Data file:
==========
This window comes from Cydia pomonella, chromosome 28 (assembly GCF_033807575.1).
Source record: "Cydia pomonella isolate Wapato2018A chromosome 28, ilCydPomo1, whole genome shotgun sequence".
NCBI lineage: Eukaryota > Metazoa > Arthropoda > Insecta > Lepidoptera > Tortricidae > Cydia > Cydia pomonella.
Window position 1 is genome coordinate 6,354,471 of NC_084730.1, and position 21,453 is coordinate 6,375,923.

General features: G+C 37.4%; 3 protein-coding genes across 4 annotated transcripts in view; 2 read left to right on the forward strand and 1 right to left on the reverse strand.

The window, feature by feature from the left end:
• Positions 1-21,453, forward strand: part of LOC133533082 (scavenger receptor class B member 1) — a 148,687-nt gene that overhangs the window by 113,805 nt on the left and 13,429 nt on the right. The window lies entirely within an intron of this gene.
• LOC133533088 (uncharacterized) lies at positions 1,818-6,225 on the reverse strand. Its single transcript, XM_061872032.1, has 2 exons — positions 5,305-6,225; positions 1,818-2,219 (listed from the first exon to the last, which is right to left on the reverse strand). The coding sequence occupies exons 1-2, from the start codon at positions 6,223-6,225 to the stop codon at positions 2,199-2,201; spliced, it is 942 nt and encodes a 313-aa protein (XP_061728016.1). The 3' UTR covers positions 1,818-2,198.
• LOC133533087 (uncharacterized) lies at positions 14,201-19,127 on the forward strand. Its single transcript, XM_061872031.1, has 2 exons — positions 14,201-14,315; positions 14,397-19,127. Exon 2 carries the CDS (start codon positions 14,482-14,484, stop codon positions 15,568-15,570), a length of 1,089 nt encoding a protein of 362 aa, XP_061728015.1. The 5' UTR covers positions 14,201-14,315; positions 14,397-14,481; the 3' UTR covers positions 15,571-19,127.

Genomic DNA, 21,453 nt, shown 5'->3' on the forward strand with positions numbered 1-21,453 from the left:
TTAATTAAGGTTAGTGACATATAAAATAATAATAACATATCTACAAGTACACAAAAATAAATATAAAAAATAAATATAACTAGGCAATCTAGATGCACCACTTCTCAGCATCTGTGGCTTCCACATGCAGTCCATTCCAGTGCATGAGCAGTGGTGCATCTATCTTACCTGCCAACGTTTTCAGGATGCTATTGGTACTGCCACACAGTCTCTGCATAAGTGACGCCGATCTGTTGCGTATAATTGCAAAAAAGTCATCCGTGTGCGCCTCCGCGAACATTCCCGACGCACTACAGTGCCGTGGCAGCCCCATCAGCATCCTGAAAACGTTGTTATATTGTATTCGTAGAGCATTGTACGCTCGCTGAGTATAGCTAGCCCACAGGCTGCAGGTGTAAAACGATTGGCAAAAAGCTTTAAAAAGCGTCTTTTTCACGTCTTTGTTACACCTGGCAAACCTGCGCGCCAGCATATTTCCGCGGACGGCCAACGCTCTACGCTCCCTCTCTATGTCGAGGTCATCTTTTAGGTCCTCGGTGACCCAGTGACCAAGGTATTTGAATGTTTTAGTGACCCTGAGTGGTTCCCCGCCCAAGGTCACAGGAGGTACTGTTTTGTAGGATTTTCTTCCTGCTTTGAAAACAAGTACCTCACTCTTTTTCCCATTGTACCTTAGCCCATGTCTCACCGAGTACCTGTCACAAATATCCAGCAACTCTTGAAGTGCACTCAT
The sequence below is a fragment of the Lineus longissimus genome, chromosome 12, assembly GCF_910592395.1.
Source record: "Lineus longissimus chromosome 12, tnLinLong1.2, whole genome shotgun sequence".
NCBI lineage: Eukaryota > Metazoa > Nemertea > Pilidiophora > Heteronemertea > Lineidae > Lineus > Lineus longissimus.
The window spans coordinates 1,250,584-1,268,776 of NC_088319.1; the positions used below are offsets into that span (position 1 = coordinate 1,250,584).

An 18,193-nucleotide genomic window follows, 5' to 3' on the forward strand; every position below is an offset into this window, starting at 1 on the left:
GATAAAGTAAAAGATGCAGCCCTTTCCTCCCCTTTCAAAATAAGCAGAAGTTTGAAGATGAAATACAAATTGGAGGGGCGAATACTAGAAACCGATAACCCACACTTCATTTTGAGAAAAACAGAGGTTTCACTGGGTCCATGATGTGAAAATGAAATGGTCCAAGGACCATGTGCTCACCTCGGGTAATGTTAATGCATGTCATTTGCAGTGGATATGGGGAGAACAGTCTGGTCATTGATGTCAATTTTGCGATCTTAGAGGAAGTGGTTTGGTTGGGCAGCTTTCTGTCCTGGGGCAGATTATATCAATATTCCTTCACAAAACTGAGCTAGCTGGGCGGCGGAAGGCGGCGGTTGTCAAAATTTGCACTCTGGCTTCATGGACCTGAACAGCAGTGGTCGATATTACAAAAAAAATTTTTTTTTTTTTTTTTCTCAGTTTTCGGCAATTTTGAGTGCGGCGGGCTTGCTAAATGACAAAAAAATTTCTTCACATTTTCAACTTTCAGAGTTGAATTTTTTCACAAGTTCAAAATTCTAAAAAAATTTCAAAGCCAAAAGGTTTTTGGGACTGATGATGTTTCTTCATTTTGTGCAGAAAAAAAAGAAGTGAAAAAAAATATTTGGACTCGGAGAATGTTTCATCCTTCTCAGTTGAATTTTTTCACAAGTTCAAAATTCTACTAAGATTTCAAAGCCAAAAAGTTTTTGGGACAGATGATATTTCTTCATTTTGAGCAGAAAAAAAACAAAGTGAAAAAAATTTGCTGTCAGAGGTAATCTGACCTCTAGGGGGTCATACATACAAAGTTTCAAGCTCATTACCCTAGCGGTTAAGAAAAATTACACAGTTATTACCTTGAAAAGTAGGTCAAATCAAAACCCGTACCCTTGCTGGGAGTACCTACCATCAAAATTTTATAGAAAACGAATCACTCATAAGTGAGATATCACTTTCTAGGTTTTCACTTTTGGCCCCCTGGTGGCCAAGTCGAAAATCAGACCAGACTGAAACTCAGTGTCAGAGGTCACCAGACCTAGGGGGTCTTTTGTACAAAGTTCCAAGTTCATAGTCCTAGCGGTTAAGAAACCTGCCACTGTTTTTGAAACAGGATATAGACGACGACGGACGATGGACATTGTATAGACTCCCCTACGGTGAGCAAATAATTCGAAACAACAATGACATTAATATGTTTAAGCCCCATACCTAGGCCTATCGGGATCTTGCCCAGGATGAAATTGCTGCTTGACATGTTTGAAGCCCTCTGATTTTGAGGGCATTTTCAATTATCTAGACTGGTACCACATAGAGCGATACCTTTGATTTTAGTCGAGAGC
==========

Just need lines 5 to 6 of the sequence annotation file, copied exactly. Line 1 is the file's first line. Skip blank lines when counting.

General features: G+C 37.4%; 3 protein-coding genes across 4 annotated transcripts in view; 2 read left to right on the forward strand and 1 right to left on the reverse strand.

The window, feature by feature from the left end: